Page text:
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(I have read What is the lifetime of lambda-derived implicit functors in C++? already and it does not answer this question.)

I understand that C++ lambda syntax is just sugar for making an instance of an anonymous class with a call operator and some state, and I understand the lifetime requirements of that state (decided by whether you capture by value of by reference.) But what is the lifetime of the lambda object itself? In the following example, is the std::function instance returned going to be useful?

std::function<int(int)> meta_add(int x) {
    auto add = [x](int y) { return x + y; };
    return add;
}

If it is, how does it work? This seems a bit too much magic to me - I can only imagine it working by std::function copying my whole instance, which could be very heavy depending on what I captured - in the past I've used std::function primarily with bare function pointers, and copying those is quick. It also seems problematic in light of std::function's type erasure.

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4 Answers

up vote 17 down vote accepted

The lifetime is exactly what it would be if you replaced your lambda with a hand-rolled functor:

struct lambda {
   lambda(int x) : x(x) { }
   int operator ()(int y) { return x + y; }

private:
   int x;
};

std::function<int(int)> meta_add(int x) {
   lambda add(x);
   return add;
}

The object will be created, local to the meta_add function, then moved [in its entirty, including the value of x] into the return value, then the local instance will go out of scope and be destroyed as normal. But the object returned from the function will remain valid for as long as the std::function object that holds it does. How long that is obviously depends on the calling context.

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The thing is, I was not aware this actually worked with named classes either, and it confuses me to no end that it does. –  user79758 Oct 29 '11 at 20:56
1  
If you're not familiar with how function objects worked prior to C++11 you should take a look at those, because lambda's are almost nothing but syntax sugar over function objects. Once you understand that it becomes obvious that lambda's have the same value semantics as function objects, and so their lifetime is the same. –  bames53 Oct 31 '11 at 18:56
    
Normal (allocated-on-the-stack) lifetime, but with the return value optimization? –  Steve314 Mar 13 '12 at 21:42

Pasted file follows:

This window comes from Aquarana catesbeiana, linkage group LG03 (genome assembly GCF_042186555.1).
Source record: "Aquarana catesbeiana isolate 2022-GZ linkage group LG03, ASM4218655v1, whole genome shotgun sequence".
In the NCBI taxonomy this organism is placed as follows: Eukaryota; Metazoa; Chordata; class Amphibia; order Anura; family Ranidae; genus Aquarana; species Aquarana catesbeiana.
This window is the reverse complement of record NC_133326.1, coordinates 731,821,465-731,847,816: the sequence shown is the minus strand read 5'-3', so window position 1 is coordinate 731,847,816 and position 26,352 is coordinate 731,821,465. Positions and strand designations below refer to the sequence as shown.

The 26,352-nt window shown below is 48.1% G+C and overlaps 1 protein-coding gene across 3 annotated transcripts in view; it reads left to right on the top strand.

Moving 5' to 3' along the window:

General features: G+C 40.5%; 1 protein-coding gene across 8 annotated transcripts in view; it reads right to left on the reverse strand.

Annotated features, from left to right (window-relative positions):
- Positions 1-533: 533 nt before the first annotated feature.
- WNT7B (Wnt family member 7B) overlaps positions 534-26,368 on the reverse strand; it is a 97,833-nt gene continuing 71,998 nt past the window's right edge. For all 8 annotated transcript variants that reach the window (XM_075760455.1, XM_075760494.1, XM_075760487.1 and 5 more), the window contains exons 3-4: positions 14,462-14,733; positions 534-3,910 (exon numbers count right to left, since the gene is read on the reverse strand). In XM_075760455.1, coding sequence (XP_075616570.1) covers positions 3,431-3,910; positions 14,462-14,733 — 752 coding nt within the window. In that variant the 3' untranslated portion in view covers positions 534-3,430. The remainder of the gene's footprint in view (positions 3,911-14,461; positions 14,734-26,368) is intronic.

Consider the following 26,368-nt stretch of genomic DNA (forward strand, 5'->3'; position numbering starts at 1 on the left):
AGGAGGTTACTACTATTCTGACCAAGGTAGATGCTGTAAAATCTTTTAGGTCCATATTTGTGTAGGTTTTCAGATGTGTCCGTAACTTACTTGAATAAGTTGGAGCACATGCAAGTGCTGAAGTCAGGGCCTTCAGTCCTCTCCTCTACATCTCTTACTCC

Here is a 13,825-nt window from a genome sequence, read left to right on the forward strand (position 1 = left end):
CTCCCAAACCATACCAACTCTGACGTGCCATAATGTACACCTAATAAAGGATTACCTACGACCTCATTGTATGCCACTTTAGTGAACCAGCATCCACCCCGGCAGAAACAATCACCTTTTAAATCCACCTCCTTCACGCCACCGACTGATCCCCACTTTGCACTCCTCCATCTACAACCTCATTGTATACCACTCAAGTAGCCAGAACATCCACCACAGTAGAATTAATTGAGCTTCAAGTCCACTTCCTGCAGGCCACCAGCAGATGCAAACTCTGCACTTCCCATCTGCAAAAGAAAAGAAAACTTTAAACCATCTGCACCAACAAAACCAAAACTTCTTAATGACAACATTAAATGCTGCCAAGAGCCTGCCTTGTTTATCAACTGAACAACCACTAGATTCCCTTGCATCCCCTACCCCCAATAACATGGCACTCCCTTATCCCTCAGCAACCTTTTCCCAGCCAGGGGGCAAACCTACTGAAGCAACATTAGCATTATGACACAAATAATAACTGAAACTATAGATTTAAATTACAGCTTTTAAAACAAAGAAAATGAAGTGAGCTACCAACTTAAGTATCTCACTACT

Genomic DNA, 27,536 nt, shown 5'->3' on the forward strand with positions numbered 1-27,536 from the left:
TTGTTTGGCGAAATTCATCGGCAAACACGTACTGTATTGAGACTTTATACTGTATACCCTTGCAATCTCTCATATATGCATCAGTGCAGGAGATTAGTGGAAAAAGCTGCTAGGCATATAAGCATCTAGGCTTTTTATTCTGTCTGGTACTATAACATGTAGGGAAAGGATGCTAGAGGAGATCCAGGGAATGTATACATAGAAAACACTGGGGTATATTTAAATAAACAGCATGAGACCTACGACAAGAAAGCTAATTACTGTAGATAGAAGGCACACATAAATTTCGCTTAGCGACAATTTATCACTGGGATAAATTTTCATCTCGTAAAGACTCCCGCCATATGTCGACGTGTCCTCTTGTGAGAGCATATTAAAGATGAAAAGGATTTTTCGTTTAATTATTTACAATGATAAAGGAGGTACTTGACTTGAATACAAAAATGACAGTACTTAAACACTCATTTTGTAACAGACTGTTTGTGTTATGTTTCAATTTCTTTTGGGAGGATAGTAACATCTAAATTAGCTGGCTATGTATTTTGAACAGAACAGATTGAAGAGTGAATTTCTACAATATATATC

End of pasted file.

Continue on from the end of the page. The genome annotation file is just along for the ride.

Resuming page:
Wouldn't add be copied on return, not moved? Would a real lambda be moved? I don't know any reason why it can't be, but maybe that's not actually how it works?? –  allyourcode Dec 20 '13 at 3:47
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It seems you're more confused about std::function than lambdas.

std::function uses a technique called type-erasure. Here's a quick fly by.

class Base
{
  virtual ~Base() {}
  virtual int call( float ) =0;
};

template< typename T>
class Eraser : public Base
{
public:
   Eraser( T t ) : m_t(t) { }
   int call( float f ) { return m_t(f); }
private:
   T m_t;
};

class Erased
{
public:
   template<typename T>
   Erased( T t ) : m_erased( new Eraser<T>(t) ) { }

   int do_call( float f )
   {
      return m_erased.call( f );
   }
private:
   Base* m_erased;
};

Why would you want to erase the type? Isn't the type we want just int (*)(float)?

What the type erasure allows is Erased can now store any value that is callable like int(float).

int boring( float f);
short interesting( double d );
struct Powerful
{
   int operator() ( float );
};

Erased e_boring( &boring );
Erased e_interesting( &interesting );
Erased e_powerful( Powerful() );
Erased e_useful( []( float f ) { return 42; } );
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In retrospect, I was confused about std::function, because I didn't know it kept ownership of much of anything. I had assumed "wrapping" an instance into a std::function was not valid after that instance left scope. The reason lambdas brought the confusion to a head is because std::function is basically the only way to pass them around (if I had a named type, I'd just return an instance of the named type, and that works rather obviously), and then I had no idea where the instance went. –  user79758 Oct 31 '11 at 17:24